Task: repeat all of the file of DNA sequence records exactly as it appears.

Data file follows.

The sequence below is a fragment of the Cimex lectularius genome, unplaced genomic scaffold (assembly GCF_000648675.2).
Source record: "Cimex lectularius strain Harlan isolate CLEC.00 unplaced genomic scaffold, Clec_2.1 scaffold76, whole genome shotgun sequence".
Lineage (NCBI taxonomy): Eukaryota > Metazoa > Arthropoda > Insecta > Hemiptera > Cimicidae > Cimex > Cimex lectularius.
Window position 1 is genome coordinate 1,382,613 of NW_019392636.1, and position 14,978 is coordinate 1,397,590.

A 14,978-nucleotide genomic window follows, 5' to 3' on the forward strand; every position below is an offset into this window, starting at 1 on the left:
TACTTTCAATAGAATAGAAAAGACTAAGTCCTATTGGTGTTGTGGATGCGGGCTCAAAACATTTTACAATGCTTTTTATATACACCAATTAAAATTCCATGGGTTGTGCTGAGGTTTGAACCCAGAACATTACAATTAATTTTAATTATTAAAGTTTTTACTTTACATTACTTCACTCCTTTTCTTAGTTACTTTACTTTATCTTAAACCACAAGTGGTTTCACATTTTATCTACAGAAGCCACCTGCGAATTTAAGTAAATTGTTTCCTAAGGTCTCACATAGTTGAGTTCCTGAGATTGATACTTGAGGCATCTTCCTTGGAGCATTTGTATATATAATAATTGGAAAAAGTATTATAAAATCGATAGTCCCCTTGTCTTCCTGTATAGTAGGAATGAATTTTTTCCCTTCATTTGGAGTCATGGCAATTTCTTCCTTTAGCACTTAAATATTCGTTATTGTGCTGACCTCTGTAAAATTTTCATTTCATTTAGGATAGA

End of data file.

The sequence below is a fragment of the Cimex lectularius genome, unplaced genomic scaffold (assembly GCF_000648675.2).
Source record: "Cimex lectularius strain Harlan isolate CLEC.00 unplaced genomic scaffold, Clec_2.1 scaffold76, whole genome shotgun sequence".
Lineage (NCBI taxonomy): Eukaryota > Metazoa > Arthropoda > Insecta > Hemiptera > Cimicidae > Cimex > Cimex lectularius.
Window position 1 is genome coordinate 1,382,613 of NW_019392636.1, and position 14,978 is coordinate 1,397,590.

A 14,978-nucleotide genomic window follows, 5' to 3' on the forward strand; every position below is an offset into this window, starting at 1 on the left:
TACTTTCAATAGAATAGAAAAGACTAAGTCCTATTGGTGTTGTGGATGCGGGCTCAAAACATTTTACAATGCTTTTTATATACACCAATTAAAATTCCATGGGTTGTGCTGAGGTTTGAACCCAGAACATTACAATTAATTTTAATTATTAAAGTTTTTACTTTACATTACTTCACTCCTTTTCTTAGTTACTTTACTTTATCTTAAACCACAAGTGGTTTCACATTTTATCTACAGAAGCCACCTGCGAATTTAAGTAAATTGTTTCCTAAGGTCTCACATAGTTGAGTTCCTGAGATTGATACTTGAGGCATCTTCCTTGGAGCATTTGTATATATAATAATTGGAAAAAGTATTATAAAATCGATAGTCCCCTTGTCTTCCTGTATAGTAGGAATGAATTTTTTCCCTTCATTTGGAGTCATGGCAATTTCTTCCTTTAGCACTTAAATATTCGTTATTGTGCTGACCTCTGTAAAATTTTCATTTCATTTAGGATAGA